I did things a little opposite than most people. I had a child, finished school, had another child, bought a house then got married. Some people have things all planned out. I had most of these things figured out in my early twenties. Life happens though, after I got sick my whole world was turned up side down. Things I took for granted was a reality I had to face. I have compiled a list, I am sure there are other priorities, but these are the ones that mean the most to me.
By now, you should have a good idea of what you value in life, and what kind of lifestyle you want to lead. This means that it’s time to stop spending on stuff that isn’t important to you. I own a home and have a teenager and a pre teen, I also have animals that rely on me. My priorities are not myself.
Sit down, think about what you want to accomplish with your money, and then create a list of spending priorities that work for you. Then, spend according to those priorities. Your spending will be more in line with your values, and you’ll be happier as a result.
If you have a spouse, this involves them, too. My husband and I are always having discussions how we can save money for an upcoming event, or can we really afford another car? In our 30’s the constant topics revolved around upgrades to our home, travel, investing in our businesses, and our kids – two growing boys really add up! 🙂
Take a look at your emergency fund. Is it big enough to cover your current lifestyle? Chances are that you have more expenses and obligations now than you did in your 20s. The emergency fund you had for that decade just isn’t going to cut it for your 30s.
Increase your rainy day fund because I promise you that one day you’re going to encounter a financial thunderstorm.
If you’re still weighed down by high-interest debt in your 30’s, now is the perfect time to dig your way out. But, how do you get started? One tool that can be particularly helpful is a 0% APR or balance transfer credit card. While getting a new credit card might seem counterproductive, this type of card can actually improve your finances if you use it wisely.
Most 0% APR and balance transfer credit cards offer 0% APR for anywhere from 12 – 21 months. If you’re tired of paying a ton of money towards interest every month, signing up for a balance transfer credit card and transferring your balances to score 0% APR is a quick and easy way out. Once your balances are safely at 0% APR for at least 12 months, you can throw all your extra cash towards your debts and pay them off a lot faster.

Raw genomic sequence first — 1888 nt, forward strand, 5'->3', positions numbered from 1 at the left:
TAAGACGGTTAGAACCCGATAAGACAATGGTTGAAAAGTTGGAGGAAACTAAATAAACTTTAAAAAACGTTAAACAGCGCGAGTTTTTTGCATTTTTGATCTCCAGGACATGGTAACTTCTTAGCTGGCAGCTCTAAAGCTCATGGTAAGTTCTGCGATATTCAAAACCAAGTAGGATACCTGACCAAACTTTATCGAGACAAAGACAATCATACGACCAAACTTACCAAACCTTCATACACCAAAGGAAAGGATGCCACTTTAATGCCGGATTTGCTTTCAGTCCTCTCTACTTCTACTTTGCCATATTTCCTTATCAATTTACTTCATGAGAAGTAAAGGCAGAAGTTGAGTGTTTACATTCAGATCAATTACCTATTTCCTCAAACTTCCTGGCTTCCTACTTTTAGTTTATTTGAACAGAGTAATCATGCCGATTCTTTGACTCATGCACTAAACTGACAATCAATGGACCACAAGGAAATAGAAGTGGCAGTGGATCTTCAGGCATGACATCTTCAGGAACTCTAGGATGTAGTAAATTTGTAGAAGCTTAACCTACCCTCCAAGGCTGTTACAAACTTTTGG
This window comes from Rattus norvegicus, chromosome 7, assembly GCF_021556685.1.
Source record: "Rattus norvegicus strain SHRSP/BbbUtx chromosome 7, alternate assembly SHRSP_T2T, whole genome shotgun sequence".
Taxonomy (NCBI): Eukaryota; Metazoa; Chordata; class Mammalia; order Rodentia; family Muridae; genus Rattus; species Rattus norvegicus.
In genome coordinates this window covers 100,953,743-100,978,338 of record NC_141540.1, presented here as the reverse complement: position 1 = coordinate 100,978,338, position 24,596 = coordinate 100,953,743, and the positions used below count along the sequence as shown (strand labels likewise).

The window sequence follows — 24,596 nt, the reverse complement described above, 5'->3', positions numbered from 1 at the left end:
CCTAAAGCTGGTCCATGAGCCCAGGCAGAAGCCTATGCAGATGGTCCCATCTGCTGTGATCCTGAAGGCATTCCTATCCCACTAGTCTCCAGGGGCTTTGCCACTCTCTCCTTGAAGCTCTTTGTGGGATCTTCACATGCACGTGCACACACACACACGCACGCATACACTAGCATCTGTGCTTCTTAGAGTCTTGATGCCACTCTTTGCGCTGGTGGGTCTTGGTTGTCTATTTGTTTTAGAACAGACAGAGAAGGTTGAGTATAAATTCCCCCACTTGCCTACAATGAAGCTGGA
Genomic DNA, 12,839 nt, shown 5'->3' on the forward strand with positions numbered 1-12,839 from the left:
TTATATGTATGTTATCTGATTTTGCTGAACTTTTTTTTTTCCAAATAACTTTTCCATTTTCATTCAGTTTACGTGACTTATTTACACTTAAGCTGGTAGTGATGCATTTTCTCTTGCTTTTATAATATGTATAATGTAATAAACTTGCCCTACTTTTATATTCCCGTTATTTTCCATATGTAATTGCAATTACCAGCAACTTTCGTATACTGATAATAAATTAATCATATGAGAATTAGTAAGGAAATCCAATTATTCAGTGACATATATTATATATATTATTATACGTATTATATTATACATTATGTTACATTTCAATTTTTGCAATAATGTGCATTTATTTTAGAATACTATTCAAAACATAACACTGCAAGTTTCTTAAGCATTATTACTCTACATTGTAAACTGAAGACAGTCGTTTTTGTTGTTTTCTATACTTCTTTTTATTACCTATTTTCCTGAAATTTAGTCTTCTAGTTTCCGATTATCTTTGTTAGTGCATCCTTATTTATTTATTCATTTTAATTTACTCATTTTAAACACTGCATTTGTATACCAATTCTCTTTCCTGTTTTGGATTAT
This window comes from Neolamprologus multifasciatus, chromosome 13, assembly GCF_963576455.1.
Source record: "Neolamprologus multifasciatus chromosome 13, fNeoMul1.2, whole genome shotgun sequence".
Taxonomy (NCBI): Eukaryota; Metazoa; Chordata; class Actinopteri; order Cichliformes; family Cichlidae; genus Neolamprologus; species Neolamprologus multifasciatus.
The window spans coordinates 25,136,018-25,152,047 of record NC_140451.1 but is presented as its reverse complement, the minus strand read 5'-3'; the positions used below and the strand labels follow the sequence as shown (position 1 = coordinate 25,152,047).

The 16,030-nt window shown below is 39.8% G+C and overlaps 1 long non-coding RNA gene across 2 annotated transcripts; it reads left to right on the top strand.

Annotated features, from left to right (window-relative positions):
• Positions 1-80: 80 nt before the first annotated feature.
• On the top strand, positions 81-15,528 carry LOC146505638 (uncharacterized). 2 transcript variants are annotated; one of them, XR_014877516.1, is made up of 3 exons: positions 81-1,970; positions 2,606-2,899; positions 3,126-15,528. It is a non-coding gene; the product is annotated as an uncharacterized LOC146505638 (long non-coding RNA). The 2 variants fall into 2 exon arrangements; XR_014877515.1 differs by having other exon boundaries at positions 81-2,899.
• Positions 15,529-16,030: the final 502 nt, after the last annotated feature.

You work hard for your money. Make sure you are getting the best value. This doesn’t mean you get the cheapest thing — and you don’t need to get the cheapest thing, now that you can afford items of good quality.
Make purchases based on true value (financial and emotional), rather than solely on bottom line.
I’m sure you’ve heard the expression “Time is Money“.
Your time is probably more valuable than just about anything else. Value your time. You don’t need to constantly trade your time for money. Look for ways to maximize your time, and to earn more efficiently.
And, if you can afford it, don’t be afraid to pay others to take care of mundane tasks that you don’t want to waste your time on. Personally, I like to save my money so I try to do everything on my own, a true DIYer. That's not to say that I have never paid a cleaning lady. That money was well spent when I couldn't physically do the cleaning.
Make sure that you have a reliable way to get to where you need to go. If you need to get to work, you need a car that can reliability get you there — or at least live in an area with reliable public transit.
Does that mean that you need to buy a brand new car? Absolutely not!!
Do you have property insurance? If not, now is the time to get it. By the time you reach your 30s, you have likely accumulated more valuable things. From a nice car to a bigger house, you probably have more to lose in the event of a catastrophe. Even if you rent, you should get renter’s insurance.